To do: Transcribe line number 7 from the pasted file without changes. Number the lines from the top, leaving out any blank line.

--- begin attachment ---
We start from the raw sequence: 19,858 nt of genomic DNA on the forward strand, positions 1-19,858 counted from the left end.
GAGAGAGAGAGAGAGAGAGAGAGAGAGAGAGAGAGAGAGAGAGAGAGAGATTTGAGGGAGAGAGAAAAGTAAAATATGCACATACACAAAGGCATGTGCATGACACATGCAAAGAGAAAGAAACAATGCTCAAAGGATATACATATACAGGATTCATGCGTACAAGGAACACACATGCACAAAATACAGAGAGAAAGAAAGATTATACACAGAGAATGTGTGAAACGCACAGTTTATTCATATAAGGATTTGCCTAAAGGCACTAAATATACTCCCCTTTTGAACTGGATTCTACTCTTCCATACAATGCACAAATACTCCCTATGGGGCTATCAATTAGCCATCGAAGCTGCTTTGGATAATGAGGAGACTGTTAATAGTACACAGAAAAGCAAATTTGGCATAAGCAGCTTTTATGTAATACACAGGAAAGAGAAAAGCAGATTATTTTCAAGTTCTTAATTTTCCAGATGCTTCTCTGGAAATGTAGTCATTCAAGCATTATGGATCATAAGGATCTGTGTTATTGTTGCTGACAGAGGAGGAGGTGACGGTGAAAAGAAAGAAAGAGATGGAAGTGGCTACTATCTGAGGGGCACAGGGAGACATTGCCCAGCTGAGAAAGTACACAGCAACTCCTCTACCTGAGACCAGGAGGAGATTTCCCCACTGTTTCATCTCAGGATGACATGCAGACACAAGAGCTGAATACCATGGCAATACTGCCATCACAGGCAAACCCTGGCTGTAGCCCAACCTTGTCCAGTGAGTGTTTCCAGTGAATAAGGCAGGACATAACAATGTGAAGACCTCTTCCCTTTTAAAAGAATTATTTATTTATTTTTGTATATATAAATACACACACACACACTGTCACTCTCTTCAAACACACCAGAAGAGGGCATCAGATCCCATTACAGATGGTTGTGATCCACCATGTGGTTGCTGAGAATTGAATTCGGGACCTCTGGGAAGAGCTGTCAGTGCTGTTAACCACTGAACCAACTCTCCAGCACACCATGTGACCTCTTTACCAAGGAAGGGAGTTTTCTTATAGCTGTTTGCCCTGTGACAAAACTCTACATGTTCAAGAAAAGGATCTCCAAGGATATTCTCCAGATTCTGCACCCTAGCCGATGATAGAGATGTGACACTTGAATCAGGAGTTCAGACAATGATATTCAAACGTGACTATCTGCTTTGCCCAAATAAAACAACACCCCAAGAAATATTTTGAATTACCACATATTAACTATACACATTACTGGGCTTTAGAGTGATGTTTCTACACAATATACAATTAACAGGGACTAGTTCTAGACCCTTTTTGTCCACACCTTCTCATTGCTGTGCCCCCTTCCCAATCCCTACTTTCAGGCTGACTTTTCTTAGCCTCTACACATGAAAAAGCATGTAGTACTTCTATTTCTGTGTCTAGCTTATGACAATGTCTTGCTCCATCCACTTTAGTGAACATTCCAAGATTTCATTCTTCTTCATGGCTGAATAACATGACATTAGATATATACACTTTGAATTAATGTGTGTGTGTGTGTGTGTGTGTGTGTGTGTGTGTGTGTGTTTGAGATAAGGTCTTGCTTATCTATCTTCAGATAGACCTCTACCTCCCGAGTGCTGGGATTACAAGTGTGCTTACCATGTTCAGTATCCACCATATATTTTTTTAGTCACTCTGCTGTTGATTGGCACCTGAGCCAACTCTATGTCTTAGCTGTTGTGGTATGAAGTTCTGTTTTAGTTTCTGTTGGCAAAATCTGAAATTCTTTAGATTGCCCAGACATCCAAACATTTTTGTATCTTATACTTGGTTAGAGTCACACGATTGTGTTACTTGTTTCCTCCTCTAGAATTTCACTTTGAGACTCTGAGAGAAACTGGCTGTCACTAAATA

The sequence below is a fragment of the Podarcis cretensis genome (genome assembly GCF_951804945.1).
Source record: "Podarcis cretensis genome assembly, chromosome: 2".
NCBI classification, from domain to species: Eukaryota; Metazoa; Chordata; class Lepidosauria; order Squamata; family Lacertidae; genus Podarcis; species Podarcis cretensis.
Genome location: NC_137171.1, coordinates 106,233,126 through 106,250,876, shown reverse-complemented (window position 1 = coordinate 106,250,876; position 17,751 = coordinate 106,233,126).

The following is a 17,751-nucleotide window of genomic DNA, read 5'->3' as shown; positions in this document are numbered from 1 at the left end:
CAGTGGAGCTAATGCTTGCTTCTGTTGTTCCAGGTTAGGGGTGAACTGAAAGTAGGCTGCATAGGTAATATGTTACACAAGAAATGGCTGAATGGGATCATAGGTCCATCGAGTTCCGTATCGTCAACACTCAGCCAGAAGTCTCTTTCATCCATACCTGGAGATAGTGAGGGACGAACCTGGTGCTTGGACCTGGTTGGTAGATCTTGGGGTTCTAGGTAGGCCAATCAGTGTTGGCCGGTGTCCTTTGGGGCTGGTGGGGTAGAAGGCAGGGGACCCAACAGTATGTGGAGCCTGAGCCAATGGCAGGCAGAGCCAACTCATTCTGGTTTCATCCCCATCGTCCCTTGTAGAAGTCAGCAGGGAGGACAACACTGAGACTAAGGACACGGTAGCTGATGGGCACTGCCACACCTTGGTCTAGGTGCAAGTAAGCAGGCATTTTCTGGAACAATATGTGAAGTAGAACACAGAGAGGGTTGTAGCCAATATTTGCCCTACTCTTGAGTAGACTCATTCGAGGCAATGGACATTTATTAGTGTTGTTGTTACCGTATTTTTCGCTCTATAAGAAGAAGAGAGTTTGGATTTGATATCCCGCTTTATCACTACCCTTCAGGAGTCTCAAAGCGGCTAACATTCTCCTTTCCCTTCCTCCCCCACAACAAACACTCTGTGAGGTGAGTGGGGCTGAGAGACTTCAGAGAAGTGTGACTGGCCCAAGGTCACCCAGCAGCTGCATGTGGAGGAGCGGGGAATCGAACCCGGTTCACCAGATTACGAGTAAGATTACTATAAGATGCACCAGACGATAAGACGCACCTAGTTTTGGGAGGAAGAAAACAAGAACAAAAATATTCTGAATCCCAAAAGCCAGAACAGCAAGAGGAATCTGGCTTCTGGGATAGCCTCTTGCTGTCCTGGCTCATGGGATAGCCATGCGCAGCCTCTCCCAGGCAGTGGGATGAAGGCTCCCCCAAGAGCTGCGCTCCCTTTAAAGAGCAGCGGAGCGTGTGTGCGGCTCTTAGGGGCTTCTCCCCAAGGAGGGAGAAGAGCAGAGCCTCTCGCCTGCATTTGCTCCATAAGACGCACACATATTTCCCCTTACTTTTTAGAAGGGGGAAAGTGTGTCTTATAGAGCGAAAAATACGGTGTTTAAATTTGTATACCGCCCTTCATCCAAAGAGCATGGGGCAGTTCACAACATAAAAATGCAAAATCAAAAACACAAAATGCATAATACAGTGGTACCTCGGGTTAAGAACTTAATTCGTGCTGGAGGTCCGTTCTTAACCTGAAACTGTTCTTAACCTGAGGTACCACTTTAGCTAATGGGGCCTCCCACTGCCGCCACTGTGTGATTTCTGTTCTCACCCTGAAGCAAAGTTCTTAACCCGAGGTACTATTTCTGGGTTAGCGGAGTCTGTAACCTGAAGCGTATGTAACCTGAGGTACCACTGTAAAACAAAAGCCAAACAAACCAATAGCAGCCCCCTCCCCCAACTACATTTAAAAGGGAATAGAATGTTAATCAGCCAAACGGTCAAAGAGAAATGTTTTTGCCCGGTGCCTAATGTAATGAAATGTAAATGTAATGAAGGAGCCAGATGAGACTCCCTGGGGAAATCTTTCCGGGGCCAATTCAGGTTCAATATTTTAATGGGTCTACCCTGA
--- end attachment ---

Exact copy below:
The following is a 17,751-nucleotide window of genomic DNA, read 5'->3' as shown; positions in this document are numbered from 1 at the left end: